It is very important to mention herein that the registration has many advantages. Registration provides safety and security to transactions relating to immovable property, even if the document is lost or destroyed. It gives publicity and public exposure to documents thereby preventing forgeries and frauds in regard to transactions and execution of documents. Registration provides information to people who may deal with a property as to the nature and extent of the rights which persons may have, affecting that property. As the records of the registered document is always available, people may see the record and enquire and ascertain what the particulars are and as far as land is concerned what obligations with regard to them. Registration of documents makes the process of verification and certification of title easier and simpler. It reduces disputes and litigations to a large extent.
Now lets see as to the actual importance in legal conspectus i.e. legal sanctity, of the above-mentioned documents comprised in the Indirect Sale of the immovable property, one by one.
First, we will discuss about the validity of Agreement of Sale or Agreement to Sell:
As per Section 54 of Transfer of Property Act, a contract of sale, that is, an agreement of sale does not, of itself, create any interest in or charge on such property. The Honble Apex Court in many earlier judgments after recognizing various provisions of law has held that a contract of sale at the most creates a fiduciary character of the personal obligation and is annexed to ownership but does not in any way amounts to an interest or easement therein. Therefore, transfer of immovable property by way of sale can only be by a deed of conveyance (sale deed). In the absence of deed of conveyance (duly stamped and registered as required by law), no right, title or interest in an immovable property can be transferred. Any contract of sale (agreement to sell) which is not a registered deed of conveyance (deed of sale) would fall short of the requirements of sections 54 and 55 of TPA and will not confer any title nor transfer any interest in an immovable property. According to TPA, an agreement of sale, whether with possession or without possession, is not a conveyance. Section 54 of TP Act enacts that sale of immovable property can be made only by a registered instrument and an agreement of sale does not create any interest or charge on its subject matter.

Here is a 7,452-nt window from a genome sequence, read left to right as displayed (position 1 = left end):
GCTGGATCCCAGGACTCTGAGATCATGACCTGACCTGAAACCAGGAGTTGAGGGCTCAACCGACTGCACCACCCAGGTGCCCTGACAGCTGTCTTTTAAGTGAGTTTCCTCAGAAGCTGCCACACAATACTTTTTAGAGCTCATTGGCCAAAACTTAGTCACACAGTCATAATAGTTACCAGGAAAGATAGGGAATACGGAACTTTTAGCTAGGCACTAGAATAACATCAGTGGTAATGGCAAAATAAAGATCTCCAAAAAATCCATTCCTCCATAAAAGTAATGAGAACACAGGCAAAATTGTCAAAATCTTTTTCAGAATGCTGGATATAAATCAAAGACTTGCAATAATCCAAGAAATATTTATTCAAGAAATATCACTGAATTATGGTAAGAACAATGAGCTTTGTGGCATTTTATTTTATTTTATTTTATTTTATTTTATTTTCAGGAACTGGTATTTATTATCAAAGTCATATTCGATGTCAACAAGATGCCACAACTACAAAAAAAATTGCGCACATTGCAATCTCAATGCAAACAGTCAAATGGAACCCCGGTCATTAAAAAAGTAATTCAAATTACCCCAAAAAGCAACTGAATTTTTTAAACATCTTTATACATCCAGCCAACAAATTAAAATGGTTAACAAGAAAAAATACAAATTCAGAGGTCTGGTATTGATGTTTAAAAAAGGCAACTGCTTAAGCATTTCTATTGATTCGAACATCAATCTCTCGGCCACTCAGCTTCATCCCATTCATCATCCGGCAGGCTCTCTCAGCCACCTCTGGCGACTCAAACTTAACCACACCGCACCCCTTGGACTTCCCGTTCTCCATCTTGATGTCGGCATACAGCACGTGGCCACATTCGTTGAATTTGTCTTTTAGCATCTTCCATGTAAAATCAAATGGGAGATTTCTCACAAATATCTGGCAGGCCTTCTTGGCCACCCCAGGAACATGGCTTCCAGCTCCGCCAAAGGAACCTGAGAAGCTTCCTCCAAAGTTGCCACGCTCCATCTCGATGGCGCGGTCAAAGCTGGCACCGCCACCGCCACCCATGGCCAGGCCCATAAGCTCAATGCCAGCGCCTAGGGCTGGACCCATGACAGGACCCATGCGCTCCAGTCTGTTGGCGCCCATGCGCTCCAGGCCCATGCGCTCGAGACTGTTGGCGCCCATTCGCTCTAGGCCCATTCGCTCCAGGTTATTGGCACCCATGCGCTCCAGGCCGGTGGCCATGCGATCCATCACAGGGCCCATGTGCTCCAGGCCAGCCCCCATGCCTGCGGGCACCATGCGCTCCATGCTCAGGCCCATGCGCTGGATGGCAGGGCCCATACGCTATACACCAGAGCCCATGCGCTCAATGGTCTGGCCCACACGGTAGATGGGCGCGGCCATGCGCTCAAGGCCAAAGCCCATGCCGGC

Second, we will discuss about validity and scope of Power of Attorney:
A power of attorney is not an instrument of transfer in regard to any right, title or interest in an immovable property. The power of attorney is creation of an agency whereby the grantor authorizes the grantee to do certain acts specified therein, on behalf of grantor, which when executed will be binding on the grantor as if done by him. It is revocable or terminable at any time unless made irrevocable in a manner known to law. Even an irrevocable attorney does not have the effect of transferring title to the grantee. So, power of attorney does not convey ownership. An attorney holder may however execute a deed of conveyance in exercise of the power granted under the power of attorney and convey title on behalf of the grantor.
Third, we will discuss about the scope of Will: A Will is the testament of the testator. It is a posthumous disposition of the estate of the testator directing distribution of his estate upon his death. It is not a transfer inter-vivos. A Will is intended to come into effect only after the death of the testator and is revocable at any time during the life time of the testator. So, even a Will cannot transfer title or ownership in an immovable property.
A discussion above thus holds that immovable property can be legally and lawfully transferred/conveyed only by a registered deed of conveyance. Transactions of the nature of GPA sales or Agreement to Sell/GPA/Will transfers do not convey title and do not amount to transfer nor can they be recognized or valid mode of transfer of immovable property.
Last but not least it is further pertinent to mention herein that in the said judgment the Honble Bench has merely drawn attention to the legal position that SA/GPA/WILL transactions are not transfers or sales and that such transactions cannot be treated as completed transfers or conveyances. But they can still be treated as existing agreement of sale. Nothing prevents affected parties from getting registered deeds of conveyance to complete their title.